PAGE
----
Synthetic polyribonucleotide complexes, which have been shown to be potent adjuvants to the immune response of animals and humans were tested for their capacity to activate cells involved in suppressing antibody synthesis. Poly A : poly U and poly I : poly C inhibited murine antibody forming spleen cells when given 1-6 days before antigenic stimulus. To determine the cellular and molecular mediators of this suppression, individual cell populations were isolated or deleted and the resulting cell populations tested for induction of suppression. When the natural killer (NK) cell population was rendered non-functional with anti-asialo GM1 antiserum no diminution in suppressive activity was observed. Further experiments implicated adherent cells as the population responsible for mediating suppression. Supernatants from poly A : poly U-treated adherent cells were found both to contain increased levels of prostaglandin E (PGE) and to induce a significant decrease in antibody production when added to in vitro spleen cell cultures. In addition, indomethacin, an inhibitor of the cyclo-oxygenase pathway of the arachidonic acid cascade was found to reverse the suppression of antibody induced by poly A : poly U. Thus, the polyribonucleotide complexes appear to suppress antibody synthesis by inducing macrophages to secrete PGE, a known immune suppressant.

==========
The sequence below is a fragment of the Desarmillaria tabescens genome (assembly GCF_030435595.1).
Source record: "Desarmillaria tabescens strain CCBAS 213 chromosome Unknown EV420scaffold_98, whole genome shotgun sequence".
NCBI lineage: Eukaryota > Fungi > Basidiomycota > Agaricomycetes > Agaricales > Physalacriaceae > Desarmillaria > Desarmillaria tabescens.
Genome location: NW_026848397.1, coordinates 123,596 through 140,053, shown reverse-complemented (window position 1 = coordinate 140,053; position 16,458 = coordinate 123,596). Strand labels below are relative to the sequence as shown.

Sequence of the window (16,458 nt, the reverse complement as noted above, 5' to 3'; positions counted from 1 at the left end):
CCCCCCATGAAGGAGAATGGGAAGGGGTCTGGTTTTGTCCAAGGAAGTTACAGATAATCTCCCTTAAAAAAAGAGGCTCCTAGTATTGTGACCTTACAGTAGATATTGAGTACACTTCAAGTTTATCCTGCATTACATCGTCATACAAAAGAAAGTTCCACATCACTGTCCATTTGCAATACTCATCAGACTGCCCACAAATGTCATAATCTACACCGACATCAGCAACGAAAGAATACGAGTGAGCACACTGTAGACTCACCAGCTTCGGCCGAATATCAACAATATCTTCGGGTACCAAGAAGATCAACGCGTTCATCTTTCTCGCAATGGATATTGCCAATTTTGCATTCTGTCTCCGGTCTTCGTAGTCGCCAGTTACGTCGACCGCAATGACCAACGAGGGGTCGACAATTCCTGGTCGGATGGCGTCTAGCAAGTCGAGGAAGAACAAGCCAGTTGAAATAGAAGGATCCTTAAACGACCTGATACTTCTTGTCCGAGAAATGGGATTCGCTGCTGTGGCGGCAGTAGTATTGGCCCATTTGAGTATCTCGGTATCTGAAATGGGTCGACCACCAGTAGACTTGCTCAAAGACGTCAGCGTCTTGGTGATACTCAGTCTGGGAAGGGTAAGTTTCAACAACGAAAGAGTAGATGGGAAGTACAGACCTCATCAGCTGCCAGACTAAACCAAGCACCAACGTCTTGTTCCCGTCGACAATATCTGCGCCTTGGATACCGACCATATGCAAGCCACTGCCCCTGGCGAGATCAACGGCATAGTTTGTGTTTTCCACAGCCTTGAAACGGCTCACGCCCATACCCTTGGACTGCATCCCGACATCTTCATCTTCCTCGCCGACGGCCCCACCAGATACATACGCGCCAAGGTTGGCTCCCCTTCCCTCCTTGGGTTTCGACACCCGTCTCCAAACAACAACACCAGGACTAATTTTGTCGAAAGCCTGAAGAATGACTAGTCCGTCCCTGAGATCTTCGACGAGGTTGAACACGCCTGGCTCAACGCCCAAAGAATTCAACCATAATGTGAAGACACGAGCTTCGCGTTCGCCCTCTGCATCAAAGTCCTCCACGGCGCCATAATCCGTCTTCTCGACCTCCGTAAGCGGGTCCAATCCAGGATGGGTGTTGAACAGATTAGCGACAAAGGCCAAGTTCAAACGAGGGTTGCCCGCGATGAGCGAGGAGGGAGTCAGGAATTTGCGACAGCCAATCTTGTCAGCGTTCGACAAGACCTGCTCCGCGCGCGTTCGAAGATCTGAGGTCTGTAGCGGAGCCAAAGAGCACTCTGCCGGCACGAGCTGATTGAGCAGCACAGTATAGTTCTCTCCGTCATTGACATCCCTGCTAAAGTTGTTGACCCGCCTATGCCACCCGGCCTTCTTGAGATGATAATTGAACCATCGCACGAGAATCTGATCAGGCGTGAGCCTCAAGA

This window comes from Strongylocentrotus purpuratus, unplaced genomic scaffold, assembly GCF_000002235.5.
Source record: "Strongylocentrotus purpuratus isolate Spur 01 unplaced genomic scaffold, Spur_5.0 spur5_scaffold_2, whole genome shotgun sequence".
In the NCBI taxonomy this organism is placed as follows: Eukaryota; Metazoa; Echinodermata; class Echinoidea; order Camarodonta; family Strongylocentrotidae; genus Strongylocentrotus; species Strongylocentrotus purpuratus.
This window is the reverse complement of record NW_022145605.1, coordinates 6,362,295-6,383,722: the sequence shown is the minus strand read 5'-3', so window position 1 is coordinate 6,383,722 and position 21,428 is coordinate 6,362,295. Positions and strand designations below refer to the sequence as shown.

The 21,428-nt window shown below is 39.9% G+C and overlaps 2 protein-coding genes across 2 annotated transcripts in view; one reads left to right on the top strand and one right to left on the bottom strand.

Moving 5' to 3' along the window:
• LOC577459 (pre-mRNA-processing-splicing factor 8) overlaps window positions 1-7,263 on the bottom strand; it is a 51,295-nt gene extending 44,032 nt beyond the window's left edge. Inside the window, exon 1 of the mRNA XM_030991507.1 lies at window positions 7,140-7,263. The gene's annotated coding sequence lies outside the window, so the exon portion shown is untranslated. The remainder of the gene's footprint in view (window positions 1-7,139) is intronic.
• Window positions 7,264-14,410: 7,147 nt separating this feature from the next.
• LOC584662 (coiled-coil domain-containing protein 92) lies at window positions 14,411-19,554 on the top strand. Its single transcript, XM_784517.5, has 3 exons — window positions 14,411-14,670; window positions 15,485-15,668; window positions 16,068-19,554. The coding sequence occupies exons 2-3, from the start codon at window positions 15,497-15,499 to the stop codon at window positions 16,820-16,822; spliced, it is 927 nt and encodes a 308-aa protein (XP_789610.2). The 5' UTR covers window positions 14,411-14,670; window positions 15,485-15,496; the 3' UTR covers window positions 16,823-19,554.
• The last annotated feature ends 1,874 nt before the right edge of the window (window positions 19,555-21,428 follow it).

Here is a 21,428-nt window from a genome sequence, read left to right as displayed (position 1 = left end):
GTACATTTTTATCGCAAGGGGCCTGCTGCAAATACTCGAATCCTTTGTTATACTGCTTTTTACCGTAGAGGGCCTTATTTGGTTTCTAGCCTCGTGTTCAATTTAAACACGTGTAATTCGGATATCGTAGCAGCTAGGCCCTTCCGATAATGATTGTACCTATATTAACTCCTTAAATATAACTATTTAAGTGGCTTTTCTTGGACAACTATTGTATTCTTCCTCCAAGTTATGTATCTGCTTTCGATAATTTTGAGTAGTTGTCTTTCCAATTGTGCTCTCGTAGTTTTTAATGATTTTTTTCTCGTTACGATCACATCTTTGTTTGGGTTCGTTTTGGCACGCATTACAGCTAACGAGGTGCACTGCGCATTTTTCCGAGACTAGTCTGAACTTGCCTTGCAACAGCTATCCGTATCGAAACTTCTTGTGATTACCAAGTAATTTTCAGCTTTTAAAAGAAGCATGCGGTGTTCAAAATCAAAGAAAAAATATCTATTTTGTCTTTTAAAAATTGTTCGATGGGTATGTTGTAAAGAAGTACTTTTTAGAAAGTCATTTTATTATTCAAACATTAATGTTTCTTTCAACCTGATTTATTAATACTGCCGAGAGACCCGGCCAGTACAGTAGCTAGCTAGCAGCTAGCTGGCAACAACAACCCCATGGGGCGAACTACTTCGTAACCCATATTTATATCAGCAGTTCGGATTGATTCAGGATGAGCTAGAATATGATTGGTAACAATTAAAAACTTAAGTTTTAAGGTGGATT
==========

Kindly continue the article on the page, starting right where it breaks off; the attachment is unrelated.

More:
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Acknowledgements -- This research was supported by the Office of Naval Research under contract N00014-82-K-0635. We wish to thank Ms Karen Kolquist for assistance with the NK assays.